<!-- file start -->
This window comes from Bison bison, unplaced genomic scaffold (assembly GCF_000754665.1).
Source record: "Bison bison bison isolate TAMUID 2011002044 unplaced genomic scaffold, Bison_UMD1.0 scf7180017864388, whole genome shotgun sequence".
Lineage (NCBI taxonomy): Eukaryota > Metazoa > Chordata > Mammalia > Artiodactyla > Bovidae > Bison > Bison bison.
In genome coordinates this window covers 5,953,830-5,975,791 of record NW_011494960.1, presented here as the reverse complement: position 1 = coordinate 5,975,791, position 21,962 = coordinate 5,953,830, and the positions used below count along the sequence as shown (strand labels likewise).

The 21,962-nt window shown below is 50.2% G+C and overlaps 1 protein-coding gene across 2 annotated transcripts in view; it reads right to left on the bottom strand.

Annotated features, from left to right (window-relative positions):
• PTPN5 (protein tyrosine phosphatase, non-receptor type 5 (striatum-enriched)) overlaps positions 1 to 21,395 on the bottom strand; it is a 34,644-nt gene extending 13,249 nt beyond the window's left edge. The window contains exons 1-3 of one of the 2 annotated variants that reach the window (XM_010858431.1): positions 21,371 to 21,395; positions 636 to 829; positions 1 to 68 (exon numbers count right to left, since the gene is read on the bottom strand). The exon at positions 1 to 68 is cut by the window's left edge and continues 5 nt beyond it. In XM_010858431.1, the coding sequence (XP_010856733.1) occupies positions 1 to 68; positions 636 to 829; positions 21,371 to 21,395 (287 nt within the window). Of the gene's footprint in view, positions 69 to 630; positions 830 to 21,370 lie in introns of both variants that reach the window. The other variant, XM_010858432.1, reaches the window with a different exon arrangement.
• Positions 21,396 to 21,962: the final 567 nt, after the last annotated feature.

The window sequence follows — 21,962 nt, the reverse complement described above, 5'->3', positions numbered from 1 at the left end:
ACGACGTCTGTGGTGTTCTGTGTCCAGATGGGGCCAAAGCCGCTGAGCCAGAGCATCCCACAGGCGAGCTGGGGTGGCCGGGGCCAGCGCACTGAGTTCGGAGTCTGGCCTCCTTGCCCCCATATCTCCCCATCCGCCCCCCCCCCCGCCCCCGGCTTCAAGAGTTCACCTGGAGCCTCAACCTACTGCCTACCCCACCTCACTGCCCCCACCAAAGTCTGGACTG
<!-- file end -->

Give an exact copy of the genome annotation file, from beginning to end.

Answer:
This window comes from Bison bison, unplaced genomic scaffold (assembly GCF_000754665.1).
Source record: "Bison bison bison isolate TAMUID 2011002044 unplaced genomic scaffold, Bison_UMD1.0 scf7180017864388, whole genome shotgun sequence".
Lineage (NCBI taxonomy): Eukaryota > Metazoa > Chordata > Mammalia > Artiodactyla > Bovidae > Bison > Bison bison.
In genome coordinates this window covers 5,953,830-5,975,791 of record NW_011494960.1, presented here as the reverse complement: position 1 = coordinate 5,975,791, position 21,962 = coordinate 5,953,830, and the positions used below count along the sequence as shown (strand labels likewise).

The 21,962-nt window shown below is 50.2% G+C and overlaps 1 protein-coding gene across 2 annotated transcripts in view; it reads right to left on the bottom strand.

Annotated features, from left to right (window-relative positions):
• PTPN5 (protein tyrosine phosphatase, non-receptor type 5 (striatum-enriched)) overlaps positions 1 to 21,395 on the bottom strand; it is a 34,644-nt gene extending 13,249 nt beyond the window's left edge. The window contains exons 1-3 of one of the 2 annotated variants that reach the window (XM_010858431.1): positions 21,371 to 21,395; positions 636 to 829; positions 1 to 68 (exon numbers count right to left, since the gene is read on the bottom strand). The exon at positions 1 to 68 is cut by the window's left edge and continues 5 nt beyond it. In XM_010858431.1, the coding sequence (XP_010856733.1) occupies positions 1 to 68; positions 636 to 829; positions 21,371 to 21,395 (287 nt within the window). Of the gene's footprint in view, positions 69 to 630; positions 830 to 21,370 lie in introns of both variants that reach the window. The other variant, XM_010858432.1, reaches the window with a different exon arrangement.
• Positions 21,396 to 21,962: the final 567 nt, after the last annotated feature.

The window sequence follows — 21,962 nt, the reverse complement described above, 5'->3', positions numbered from 1 at the left end:
ACGACGTCTGTGGTGTTCTGTGTCCAGATGGGGCCAAAGCCGCTGAGCCAGAGCATCCCACAGGCGAGCTGGGGTGGCCGGGGCCAGCGCACTGAGTTCGGAGTCTGGCCTCCTTGCCCCCATATCTCCCCATCCGCCCCCCCCCCCGCCCCCGGCTTCAAGAGTTCACCTGGAGCCTCAACCTACTGCCTACCCCACCTCACTGCCCCCACCAAAGTCTGGACTG